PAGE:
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Enterprise Risk Management & Capital Budgeting under Dependent Risks: An Integrated Framework Tianyang Wang, Colorado State University (with Jing Ai, The.

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Presentation on theme: "Enterprise Risk Management & Capital Budgeting under Dependent Risks: An Integrated Framework Tianyang Wang, Colorado State University (with Jing Ai, The."— Presentation transcript:

1 Enterprise Risk Management & Capital Budgeting under Dependent Risks: An Integrated Framework Tianyang Wang, Colorado State University (with Jing Ai, The University of Hawaii)

2 Motivations Enterprise risk management (ERM) help companies optimize operational decisions. Risk management and capital budgeting are two critical components of the dynamic corporate decision process. They naturally connected by the dependent risk exposures and a variety of other synergetic relationships within an intricate corporate structure It is challenging is to fully encompass the two components into the overall corporate decision making. 2

3 Enterprise risk management –Coordinate decisions of other corporate activities Froot et al. 1993 and Froot and Stein (1998) – Incorporated in the decision making process Ai et al. (2010) Capital budgeting – Modeling the internal allocation process The NPV standard (Graham and Harvey 2001, Graham et al. 2010) – Agency problems Centralized vs. Delegated (Marino and Matsusaka 2005) 3 Literature Review

4 Overview Develop an integrated framework that allows to design optimal investment and risk management strategies jointly and endogenously Characterize an optimal decision making problem with – Evaluations of capital requirements, cash flow potentials, and risk exposures first within each division – Corporate level optimal decisions in a multi-division, multi-project, multi-period environment – Fully accounting for dependent risks across business divisions and time periods – Simultaneously obtaining optimal risk management strategies Uses the intuitive interface of decision tree as an auxiliary step 4

5 Solve an optimization problem of the corporate decision maker in capital allocation Model structure – Objective function: Maximize her appropriate utility function – Corporate state of nature tree: probability tree structure to capture dependent risk within and across divisions and periods, using the copula model – Characterize cash flows of the corporate project portfolio with the tree structure and a set of constraints Logical consistency Capital resource Risk – Incorporate RM strategies by recognizing cost and adjusting future cash flow positions 5 Model Set-Up

6 Mapping decisions onto the corporate state of nature tree 6

7 An Illustrative Example Consider a financial services company with a two-period planning horizon – Two business divisions: loan and insurance, each with one potential project to invest in – In period 1, both are subject to market risk – In period 2, loan division is subject to credit risk and insurance division is subject to actuarial pricing risk – These risks are dependent – The CEO makes investment decisions at the corporate level, given an initial capital budget, by maximizing her expected utility from the final resource position at the end of the two-period horizon 7

8 Build the corporate state of nature tree with dependent risks Distributional and dependency assumptions – We use scaled beta distributions for its flexibility – Correlation Structure among Risks Risk Correlation 1-0.5-0.7 -0.510.5 -0.70.51 8 An Illustrative Example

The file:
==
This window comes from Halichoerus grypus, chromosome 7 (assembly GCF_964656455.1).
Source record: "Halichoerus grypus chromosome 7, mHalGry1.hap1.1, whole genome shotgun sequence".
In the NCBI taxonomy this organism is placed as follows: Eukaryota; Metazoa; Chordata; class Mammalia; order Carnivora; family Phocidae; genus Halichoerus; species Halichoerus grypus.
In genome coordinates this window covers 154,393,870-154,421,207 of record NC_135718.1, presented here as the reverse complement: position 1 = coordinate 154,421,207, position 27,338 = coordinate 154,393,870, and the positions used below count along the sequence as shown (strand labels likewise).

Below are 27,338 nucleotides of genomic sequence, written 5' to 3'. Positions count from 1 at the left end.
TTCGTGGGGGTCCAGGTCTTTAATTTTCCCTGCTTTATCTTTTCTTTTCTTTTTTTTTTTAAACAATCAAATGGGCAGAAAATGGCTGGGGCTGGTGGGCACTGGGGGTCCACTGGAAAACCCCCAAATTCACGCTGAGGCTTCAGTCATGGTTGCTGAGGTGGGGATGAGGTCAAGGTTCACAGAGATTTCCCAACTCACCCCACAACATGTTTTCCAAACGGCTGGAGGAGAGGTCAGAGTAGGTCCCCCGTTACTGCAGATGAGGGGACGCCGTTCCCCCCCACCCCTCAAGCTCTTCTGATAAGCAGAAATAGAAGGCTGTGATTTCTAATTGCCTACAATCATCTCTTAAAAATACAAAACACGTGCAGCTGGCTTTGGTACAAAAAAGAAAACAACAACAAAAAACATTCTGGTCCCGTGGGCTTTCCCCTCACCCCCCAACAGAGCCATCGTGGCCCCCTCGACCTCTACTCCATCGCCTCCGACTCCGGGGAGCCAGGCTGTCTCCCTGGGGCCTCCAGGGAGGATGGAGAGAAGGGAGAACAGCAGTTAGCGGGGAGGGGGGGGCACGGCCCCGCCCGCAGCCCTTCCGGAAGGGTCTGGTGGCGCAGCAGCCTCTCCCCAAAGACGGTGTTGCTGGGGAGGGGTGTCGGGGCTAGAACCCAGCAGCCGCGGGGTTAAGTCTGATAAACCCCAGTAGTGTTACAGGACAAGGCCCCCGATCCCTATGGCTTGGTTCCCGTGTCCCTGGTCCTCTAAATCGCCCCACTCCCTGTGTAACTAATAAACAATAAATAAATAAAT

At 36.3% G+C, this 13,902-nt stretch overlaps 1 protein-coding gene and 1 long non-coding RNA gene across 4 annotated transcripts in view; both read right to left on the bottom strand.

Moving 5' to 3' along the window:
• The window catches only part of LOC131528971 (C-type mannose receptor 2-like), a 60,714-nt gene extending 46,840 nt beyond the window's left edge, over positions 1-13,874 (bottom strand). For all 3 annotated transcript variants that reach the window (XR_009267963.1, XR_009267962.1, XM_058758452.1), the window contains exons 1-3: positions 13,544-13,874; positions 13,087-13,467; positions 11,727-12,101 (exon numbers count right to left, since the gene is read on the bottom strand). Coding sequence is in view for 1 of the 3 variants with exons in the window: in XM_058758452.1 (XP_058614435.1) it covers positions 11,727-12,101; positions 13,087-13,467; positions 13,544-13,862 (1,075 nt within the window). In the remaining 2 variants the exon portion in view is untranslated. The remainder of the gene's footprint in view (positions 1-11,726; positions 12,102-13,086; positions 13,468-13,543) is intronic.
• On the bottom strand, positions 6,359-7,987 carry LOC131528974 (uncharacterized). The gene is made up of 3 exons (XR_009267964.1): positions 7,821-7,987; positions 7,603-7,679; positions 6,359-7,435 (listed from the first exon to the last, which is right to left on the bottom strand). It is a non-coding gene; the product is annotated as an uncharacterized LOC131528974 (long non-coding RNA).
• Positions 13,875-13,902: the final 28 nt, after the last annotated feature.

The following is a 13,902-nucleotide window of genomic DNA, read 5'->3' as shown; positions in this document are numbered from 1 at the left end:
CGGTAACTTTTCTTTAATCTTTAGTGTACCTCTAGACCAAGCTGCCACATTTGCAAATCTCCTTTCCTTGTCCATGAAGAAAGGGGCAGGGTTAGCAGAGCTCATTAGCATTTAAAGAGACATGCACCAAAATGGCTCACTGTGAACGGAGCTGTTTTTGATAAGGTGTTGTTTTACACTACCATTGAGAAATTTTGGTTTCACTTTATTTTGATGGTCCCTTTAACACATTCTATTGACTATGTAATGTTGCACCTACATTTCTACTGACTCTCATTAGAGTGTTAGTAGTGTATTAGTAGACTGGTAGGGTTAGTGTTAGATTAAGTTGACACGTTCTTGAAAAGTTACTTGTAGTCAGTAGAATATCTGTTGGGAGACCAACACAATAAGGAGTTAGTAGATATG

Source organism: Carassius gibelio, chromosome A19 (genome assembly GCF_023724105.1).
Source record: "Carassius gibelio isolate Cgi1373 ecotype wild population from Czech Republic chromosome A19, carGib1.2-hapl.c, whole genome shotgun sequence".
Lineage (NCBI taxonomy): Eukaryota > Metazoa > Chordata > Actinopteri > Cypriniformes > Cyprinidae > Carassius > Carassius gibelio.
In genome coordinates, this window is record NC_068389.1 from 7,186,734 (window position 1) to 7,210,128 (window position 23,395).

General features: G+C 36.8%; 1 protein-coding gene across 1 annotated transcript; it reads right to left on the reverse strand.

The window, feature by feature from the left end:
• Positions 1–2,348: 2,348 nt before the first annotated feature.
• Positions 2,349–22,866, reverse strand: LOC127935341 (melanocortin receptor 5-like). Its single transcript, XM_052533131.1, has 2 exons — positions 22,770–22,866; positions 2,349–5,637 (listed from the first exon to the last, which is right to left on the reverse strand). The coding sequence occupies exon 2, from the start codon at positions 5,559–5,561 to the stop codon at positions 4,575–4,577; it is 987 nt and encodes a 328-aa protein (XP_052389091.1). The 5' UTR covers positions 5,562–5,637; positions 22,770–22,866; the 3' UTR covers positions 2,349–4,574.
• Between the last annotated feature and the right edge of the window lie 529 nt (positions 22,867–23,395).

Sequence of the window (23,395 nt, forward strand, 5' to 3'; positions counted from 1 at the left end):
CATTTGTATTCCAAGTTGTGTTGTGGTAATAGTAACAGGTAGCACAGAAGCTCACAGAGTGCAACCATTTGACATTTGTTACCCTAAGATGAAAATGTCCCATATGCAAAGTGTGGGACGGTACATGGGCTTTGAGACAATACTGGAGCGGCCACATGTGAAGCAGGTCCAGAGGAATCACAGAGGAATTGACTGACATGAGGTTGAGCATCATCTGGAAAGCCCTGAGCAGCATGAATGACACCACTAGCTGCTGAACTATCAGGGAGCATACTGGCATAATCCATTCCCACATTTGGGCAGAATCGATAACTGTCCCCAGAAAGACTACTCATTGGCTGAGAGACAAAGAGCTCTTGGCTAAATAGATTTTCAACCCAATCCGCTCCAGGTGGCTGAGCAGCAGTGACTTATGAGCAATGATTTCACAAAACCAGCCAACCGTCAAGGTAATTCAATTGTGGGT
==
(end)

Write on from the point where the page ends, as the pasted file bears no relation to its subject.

9 Characterize cash flows of the corporate project portfolio – Investment requirements, risk-free interest rate, etc. Decision ForInvestment ($ million)Notation Division 1 (t=0)7Inv1(1) Division 1 (t=1)6Inv1(2) Division 2 (t=0)7Inv2(1) Division 2 (t=1)6Inv2(2) Initial Resources (Inv0)30 Risk-Free Interest Rate6% 9 An Illustrative Example

10 Decision making process for division 1 10

11 An Illustrative Example Decision making process for division 2 11

12 The corporate state of nature tree 12 An Illustrative Example

13 Objective function – Using the mean-risk model, the CEO maximizes the certainty equivalent, CE = Expected future cash flow ( EV T ) – Risk – Using lower semi-absolute deviation (LSAD) as the risk measure to focus on expected downside risk – Risk = risk aversion coefficient (0.5)*LSAD Model constraints – Logical consistency constraints – Capital resource constraints – Risk constraints Incorporating risk management strategies 13

14 14 Optimal Decisions X 1,0,Y 1α 1,0 0.012 X 1,0,N 0α 2,0 0.737 X 1,1,Y 1α 1,1 0 X 1,1,N 0α 1,2 0.644 X 1,2,Y 1α 1,3 1 X 1,2,N 0α 2,1 0 X 1,3,Y 1α 2,2 0.592 X 1,3,N 0α 2,3 1 X 2,0,Y 1 X 2,0,N 0 X 2,1,Y 1 X 2,1,N 0 X 2,2,Y 1 X 2,2,N 0 X 2,3,Y 1 X 2,3,N 0

15 15 Optimal Decisions (ignoring risk dependence) X 1,0,Y 1α 1,0 0 X 1,0,N 0α 2,0 0 X 1,1,Y 1α 1,1 0.581 X 1,1,N 0α 1,2 0.980 X 1,2,Y 1α 1,3 0.538 X 1,2,N 0α 2,1 0 X 1,3,Y 1α 2,2 0 X 1,3,N 0α 2,3 0 X 2,0,Y 0 X 2,0,N 1 X 2,1,Y 0 X 2,1,N 0 X 2,2,Y 0 X 2,2,N 0 X 2,3,Y 0 X 2,3,N 0

16 16 Comparison of Optimal Values and Risk Exposures

17 17 Project Valuation with risk free rate33.71 Forgoing Hedging Assumption of Independent Risks and No Hedging Assumption of Independent RisksComplete Model Optimal Value45.8746.1346.6047.90 Value of Capital Budgeting and Hedging Strategies12.1612.42 12.8914.19 Diff% from The Complete Model-14.31%-12.47% -9.16%0.00% Comparison of Risk Exposure

18 Capital budgeting – Studying optimal capital budgeting in a multi- divisional firm with dependent risk exposures. Corporate risk management and ERM – Operationalizing the concepts of ERM in incorporating risk management into the corporate decision making process. Decision analysis – Solve problem of capital budgeting and enterprise risk management. 18 Summary

19 Thank You! 19


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